Sabbatical Year (Shemitah) and Jubilee Year (Yovel)
The Sabbatical Year and Jubilee Year provided for a period of both social equality and ecological recovery.
The articles reproduced below provide a broad but concise introduction to a Jewish practice with repercussions for social and economic life as well as environmental affairs. Some environmental implications of these practices are explored in the subordinate articles linked to this one on this website. Reprinted with permission from The Jewish Religion: A Companion, published by Oxford University Press.
The seventh year, during which the fields were to be left fallow (Leviticus 25:1-7) and debts released (Deuteronomy 15:1-11) [is called in] Hebrew Shemitah (“Release”). The seven years are counted in the cycle of fifty culminating in the Jubilee [see below] and are known by tradition. The year 2000/1, for instance, [was] a Sabbatical year. In order to avoid the cancellation of all debts, a serious hardship in our commercial society, the device was introduced even in Talmudic times of handing the debts over before the end of the Sabbatical year, to a temporary court consisting of three persons, the debts then being considered to have been paid to the court beforehand.
The problem of agricultural work in the Sabbatical year did not arise in modem times until, under the impact of Zionism, colonies were established in Palestine; it is a severe difficulty now that the State of Israel has been established. The more Orthodox do observe the laws of the Sabbatical year, using only agricultural products bought from Arabs [or imported].
But other Orthodox Rabbis have tried to find a dispensation by noting that according to many authorities the Sabbatical year is, like the jubilee year, binding by biblical law only when the majority of Jews live in the land of Israel. (These laws do not apply to Jewish owned farms outside Israel.) The laws are now rabbinic [i.e., bearing only the authority of rabbinic legislation, not biblical law], so that it is easier to find a dispensation. Moreover, there is considerable doubt whether the present identification of Sabbatical years is correct and whether the count begins again on the jubilee year, the fiftieth, or on the next year, the fifty-first after the previous cycle.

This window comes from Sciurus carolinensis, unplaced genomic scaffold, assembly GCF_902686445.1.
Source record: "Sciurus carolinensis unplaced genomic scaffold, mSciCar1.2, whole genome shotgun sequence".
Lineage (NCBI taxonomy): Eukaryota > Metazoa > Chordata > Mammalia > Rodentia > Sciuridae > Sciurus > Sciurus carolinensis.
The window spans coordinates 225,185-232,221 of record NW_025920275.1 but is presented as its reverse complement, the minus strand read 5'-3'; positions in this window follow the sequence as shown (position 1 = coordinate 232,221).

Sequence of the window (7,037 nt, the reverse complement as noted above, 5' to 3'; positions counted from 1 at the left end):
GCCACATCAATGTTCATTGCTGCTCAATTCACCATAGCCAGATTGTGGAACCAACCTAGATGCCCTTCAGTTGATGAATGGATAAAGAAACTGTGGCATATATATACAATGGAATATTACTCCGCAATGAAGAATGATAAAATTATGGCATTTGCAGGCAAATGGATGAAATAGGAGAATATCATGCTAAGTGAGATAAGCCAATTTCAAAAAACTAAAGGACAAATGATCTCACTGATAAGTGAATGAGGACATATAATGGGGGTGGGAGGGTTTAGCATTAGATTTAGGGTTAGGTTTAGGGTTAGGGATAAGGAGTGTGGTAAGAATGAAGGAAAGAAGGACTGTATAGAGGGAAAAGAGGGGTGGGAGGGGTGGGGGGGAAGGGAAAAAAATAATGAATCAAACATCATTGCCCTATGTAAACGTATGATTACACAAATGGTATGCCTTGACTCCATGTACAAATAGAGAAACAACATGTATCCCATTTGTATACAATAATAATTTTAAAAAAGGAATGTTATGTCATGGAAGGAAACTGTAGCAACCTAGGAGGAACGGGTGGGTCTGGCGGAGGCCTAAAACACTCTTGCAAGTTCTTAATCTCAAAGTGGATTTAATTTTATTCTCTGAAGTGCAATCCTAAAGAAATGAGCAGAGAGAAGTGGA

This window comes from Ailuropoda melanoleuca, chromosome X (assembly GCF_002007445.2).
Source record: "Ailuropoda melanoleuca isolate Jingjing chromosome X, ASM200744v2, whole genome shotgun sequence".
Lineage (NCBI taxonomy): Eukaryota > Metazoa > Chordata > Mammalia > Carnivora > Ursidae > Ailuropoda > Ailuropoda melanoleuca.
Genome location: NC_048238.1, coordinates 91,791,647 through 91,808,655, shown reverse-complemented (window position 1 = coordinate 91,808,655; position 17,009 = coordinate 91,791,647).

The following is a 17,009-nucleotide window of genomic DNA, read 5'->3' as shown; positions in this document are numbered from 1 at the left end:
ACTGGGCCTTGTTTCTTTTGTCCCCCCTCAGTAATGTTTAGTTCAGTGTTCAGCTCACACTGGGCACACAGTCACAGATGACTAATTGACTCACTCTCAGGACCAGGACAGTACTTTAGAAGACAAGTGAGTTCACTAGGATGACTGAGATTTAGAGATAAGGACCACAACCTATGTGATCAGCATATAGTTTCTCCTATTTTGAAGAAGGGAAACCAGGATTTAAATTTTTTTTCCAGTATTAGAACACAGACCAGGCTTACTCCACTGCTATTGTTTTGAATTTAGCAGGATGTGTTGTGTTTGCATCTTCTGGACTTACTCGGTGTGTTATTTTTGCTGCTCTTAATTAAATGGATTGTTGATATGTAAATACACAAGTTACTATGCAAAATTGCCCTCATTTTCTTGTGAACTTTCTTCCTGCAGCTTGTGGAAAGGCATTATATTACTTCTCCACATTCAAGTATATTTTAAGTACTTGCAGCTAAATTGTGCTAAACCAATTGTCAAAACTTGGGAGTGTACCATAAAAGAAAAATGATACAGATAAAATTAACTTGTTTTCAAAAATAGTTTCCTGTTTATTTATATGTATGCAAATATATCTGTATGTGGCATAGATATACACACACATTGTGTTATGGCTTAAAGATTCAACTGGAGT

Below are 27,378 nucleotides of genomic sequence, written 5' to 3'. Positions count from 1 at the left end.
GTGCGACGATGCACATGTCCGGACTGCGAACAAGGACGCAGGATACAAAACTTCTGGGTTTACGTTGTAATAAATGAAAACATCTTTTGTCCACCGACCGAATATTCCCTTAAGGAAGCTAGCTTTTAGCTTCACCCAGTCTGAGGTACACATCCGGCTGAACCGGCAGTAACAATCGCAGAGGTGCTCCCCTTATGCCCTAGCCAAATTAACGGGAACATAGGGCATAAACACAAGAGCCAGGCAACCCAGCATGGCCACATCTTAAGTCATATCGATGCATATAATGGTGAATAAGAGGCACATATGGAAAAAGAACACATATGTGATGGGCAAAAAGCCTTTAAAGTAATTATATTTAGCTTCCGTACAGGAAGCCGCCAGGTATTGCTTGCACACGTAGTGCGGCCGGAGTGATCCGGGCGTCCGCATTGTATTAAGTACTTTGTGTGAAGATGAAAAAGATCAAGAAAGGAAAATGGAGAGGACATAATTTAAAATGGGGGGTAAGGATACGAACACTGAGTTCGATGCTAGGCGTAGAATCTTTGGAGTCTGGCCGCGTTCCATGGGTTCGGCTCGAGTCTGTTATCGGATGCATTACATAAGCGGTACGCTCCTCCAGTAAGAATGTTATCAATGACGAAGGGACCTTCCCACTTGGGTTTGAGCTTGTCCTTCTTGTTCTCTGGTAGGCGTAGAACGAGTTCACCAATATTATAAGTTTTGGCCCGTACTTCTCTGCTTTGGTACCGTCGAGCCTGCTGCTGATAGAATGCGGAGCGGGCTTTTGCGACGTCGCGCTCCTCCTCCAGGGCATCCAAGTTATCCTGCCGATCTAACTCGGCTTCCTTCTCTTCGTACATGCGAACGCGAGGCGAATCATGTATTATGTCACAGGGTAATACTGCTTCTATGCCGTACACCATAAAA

Because of all this and the great difficulty in keeping the law, the official Rabbinate in Israel adopts the legal fiction of selling the land to a Gentile on the analogy of the sale of leaven before Passover. Many have felt, however, that, while legal fictions have their place in Jewish law, it seems more than a little absurd to effect a merely formal sale of all Jewish land to a Gentile. Some religious kibbutzim resort to the new scientific method of hydroponics to avoid the prohibition and they donate a share of their proceeds during the Sabbatical year to charity. In any event, nonagricultural work is allowed in the Sabbatical year, which is called “the Sabbath of the land.”
[Jubilee is] the institution described in the book of Leviticus (25:8-24) where it is stated that a series of forty-nine years [was] to be counted (there is considerable uncertainty as to the date from when the counting is to begin, but traditionally it is from the creation of the world) and every fiftieth year declared a special year during which there was to be no agricultural work; all landed property was to revert to its original owner; and slaves were to be set free. The name Jubilee is from the Hebrew word yovel, “ram’s horn,” the year being so called because a ram’s horn was sounded when it was proclaimed (Leviticus 25:9). Since this verse says: “[Proclaim liberty] throughout the land for all its inhabitants,” the Talmudic view is that the Jubilee was not observed during the Second Temple period because the majority of Jews no longer lived in the land of Israel.
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